Ricciardo had to "swallow pride" in Imola swap with Norris

Daniel Ricciardo said he had to "swallow his pride" when his McLaren Formula 1 team asked him to move over for teammate Lando Norris in Imola but accepted the call was fair.

Ricciardo had to "swallow pride" in Imola swap with Norris

Norris was the quicker of the two McLaren drivers over the Emilia Romagna Grand Prix weekend but started behind Ricciardo after his best qualifying time was deleted for exceeding track limits.

During the opening stages, Ricciardo and Norris were running line astern in fifth and sixth when Norris informed his team over the radio that he still had pace in hand but was unable to use it behind his teammate.

McLaren agreed to swap positions, which ultimately paid off as Norris moved up to take third while Ricciardo remained in sixth place until the chequered flag.

Ricciardo, who swiftly pulled over for Norris coming out of the Tosa hairpin, said he had to "swallow his pride" leaving his teammate through but admitted he could have no complaints about the team's decision.

"I think that's where I certainly got to swallow my pride," Ricciardo told Sky Sports F1 after the race.

"Honestly, the team were fair enough. They gave me time to try to show my pace.

"There were some laps where I had a bit [of pace] and I could kind of do a decent time and then to be honest, when I did push I did start to kill a bit the right front [tyre].

"I think they gave me the time that was required to show what I had and today it wasn't enough. So yeah, I'm not going to get into any fisticuffs, it was fair enough."

Read Also:

Team principal Andreas Seidl, who praised team newcomer Ricciardo for his composed drive to sixth while some of his colleagues made high-profile mistakes, explained the Woking team's policy to let the faster driver through when necessary.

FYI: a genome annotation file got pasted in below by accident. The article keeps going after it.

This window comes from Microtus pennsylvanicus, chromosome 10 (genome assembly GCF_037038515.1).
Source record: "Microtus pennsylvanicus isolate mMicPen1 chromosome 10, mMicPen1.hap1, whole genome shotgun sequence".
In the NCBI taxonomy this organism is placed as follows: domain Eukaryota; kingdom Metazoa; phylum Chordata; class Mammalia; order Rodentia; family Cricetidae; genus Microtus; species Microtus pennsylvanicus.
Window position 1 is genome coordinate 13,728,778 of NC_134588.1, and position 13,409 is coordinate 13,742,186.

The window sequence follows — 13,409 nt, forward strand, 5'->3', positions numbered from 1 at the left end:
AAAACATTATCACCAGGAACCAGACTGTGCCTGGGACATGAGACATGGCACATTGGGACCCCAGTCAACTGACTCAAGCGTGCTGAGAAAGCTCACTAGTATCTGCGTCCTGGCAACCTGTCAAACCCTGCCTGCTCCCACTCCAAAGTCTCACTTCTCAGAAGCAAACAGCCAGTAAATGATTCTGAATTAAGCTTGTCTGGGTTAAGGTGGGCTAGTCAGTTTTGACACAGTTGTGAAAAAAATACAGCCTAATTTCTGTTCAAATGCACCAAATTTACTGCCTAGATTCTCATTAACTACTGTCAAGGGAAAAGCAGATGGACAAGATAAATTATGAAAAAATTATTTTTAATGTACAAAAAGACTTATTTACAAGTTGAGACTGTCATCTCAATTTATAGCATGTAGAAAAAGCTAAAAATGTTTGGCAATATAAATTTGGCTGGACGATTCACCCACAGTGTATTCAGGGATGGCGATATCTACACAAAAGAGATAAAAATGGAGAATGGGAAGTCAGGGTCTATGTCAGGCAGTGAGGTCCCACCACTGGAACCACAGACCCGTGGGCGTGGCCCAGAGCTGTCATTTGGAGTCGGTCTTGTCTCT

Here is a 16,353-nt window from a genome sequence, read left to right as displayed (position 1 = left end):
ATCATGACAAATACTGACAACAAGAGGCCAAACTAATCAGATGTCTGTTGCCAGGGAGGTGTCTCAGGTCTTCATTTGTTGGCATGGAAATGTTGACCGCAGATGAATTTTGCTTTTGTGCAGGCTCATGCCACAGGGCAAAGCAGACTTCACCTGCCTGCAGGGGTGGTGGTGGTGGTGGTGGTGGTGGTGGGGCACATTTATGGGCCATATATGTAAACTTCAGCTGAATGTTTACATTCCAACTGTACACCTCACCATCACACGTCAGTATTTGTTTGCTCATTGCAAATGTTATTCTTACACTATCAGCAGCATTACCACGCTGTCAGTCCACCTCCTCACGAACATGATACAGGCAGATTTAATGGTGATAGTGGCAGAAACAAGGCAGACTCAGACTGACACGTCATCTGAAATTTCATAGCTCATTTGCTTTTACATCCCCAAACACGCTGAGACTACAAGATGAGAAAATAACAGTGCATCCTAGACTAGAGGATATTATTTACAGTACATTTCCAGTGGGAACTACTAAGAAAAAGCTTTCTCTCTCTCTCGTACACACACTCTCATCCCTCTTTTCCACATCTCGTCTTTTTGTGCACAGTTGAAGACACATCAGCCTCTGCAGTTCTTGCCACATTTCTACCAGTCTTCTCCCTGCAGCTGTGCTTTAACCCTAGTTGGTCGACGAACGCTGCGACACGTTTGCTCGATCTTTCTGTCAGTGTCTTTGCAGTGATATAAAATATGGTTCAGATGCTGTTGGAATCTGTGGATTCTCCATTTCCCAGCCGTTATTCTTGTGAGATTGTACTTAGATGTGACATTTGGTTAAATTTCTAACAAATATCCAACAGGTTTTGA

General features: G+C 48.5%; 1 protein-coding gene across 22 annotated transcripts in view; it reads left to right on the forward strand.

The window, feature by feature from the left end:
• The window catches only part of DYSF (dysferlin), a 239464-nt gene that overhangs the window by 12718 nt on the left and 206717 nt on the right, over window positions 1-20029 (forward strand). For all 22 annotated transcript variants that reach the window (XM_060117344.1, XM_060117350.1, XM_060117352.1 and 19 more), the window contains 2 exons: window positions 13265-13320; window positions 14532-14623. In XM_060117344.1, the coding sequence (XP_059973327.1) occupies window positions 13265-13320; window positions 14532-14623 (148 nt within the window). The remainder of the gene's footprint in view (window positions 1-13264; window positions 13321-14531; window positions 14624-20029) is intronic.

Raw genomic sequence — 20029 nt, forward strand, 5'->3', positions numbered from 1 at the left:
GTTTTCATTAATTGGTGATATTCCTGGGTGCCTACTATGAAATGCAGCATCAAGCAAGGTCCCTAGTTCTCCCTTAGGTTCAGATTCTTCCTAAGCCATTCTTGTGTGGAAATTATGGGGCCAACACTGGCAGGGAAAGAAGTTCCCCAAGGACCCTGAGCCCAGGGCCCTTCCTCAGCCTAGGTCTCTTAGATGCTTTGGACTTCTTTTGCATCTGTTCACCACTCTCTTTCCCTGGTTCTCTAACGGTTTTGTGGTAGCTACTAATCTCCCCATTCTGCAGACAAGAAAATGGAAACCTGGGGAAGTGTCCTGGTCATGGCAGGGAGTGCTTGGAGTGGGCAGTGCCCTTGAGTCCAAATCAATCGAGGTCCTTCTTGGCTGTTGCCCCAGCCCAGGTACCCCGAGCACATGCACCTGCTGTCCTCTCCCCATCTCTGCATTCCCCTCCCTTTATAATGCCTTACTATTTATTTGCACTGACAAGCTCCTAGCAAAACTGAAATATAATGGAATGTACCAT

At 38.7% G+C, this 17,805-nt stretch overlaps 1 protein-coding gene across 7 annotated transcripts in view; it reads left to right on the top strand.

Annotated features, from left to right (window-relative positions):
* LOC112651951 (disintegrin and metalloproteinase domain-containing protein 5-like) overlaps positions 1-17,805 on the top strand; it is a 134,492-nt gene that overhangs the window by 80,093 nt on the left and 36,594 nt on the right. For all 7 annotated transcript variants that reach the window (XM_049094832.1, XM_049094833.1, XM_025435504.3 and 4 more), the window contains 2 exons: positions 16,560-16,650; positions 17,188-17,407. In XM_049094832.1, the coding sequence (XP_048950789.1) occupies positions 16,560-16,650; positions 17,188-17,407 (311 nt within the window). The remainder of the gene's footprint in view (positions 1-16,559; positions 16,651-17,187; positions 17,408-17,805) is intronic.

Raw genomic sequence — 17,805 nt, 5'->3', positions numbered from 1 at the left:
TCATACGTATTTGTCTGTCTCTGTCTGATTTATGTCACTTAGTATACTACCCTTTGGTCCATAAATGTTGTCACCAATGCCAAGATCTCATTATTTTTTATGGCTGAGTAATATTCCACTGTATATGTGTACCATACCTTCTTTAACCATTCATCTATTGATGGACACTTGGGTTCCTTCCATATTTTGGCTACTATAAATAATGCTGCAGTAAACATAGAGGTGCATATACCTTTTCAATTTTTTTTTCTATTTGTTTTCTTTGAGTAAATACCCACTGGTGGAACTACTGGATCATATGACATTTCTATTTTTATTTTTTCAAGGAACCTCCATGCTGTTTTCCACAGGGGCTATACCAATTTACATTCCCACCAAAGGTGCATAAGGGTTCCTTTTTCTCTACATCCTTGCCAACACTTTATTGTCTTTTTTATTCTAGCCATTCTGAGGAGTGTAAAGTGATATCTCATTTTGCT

"We have a clear agreement with both drivers and within the team that we will always make decisions that ensure that we maximise the result for the team," Seidl added.

"We let our drivers race, but let's say if we see that they run into each other on track and if we judge it as one driver having a superior pace at that moment compared to the other driver, we make the decision to swap. That's what we did today.

"In general, we will always make sure for both drivers that in the end these two guys can battle it out on track. But again, if we think in order to maximise the team result a swap makes sense than we do it."

shares
comments

Related video

Why Russell was right to be wrong about Bottas after Imola F1 clash
Previous article

Why Russell was right to be wrong about Bottas after Imola F1 clash

Next article

Red Bull targets 'best talent' as it ramps up F1 engine division

Red Bull targets 'best talent' as it ramps up F1 engine division
Load comments
How Vegas went from byword for F1 indifference to grand Liberty coup Prime

How Vegas went from byword for F1 indifference to grand Liberty coup

Holding a race in Las Vegas – party central, a city of dreams and decadence and, yes, more than a smattering of tackiness – has been on Liberty Media’s most-wanted list since it acquired Formula 1’s commercial rights. But, as LUKE SMITH explains, F1 has been here before and the relationship didn’t work out